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If you're considering taking the GMAT and have taken the time to look at strategy for the test, you've almost certainly heard this little nugget before: "The questions toward the beginning of a section are worth more points!" So, is it really true? Sort of.

Actually, you have to dispense with the idea of questions being “worth points” at all to make sense of how this works.

What’s happening as you answer questions is that the GMAT is honing in on the difficulty level that corresponds to your skill level. The scoring algorithm estimates what your score will be, based on your past responses and the difficulty levels of those questions. After each response you make, the estimate is updated, with the results of all previous responses taken into account. The next question that appears is one that the algorithm has selected as the "best" to confirm the machine's suspicions about your predicted result. Oh, and another thing: the aptness of the next question is determined not only by question difficulty but also by question type and skill type. In other words, you will be sure to get a blend of questions that covers all kinds of GMAT test concepts at the appropriate difficulty level.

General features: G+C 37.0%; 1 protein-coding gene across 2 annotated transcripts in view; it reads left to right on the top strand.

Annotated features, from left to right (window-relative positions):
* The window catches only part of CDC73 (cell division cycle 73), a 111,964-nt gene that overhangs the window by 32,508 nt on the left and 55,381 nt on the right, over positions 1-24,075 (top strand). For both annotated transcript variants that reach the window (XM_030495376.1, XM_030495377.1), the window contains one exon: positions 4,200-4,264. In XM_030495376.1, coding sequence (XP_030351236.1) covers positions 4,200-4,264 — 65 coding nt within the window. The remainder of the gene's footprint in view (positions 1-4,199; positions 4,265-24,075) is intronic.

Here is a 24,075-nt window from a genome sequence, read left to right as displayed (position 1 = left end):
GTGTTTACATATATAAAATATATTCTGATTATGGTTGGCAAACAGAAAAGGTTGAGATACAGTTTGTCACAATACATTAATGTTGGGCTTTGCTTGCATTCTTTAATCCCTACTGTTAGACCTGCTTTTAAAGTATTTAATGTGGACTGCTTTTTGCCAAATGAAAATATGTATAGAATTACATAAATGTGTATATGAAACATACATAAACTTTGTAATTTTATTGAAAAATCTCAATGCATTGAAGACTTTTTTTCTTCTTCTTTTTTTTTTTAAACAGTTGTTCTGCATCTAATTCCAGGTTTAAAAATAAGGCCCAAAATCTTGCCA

At the start of a multiple-choice section, you are given a problem in the middle of the difficulty scale. At this early stage, the difficulty adjustments are dramatic: correct answers cause the questions to get harder quite quickly, while wrong answers quickly make things easier.

Read more here - http://forum.iacbg.rs/index.php?/topic/3314-early-game-in-gmat-verbal-and-quant/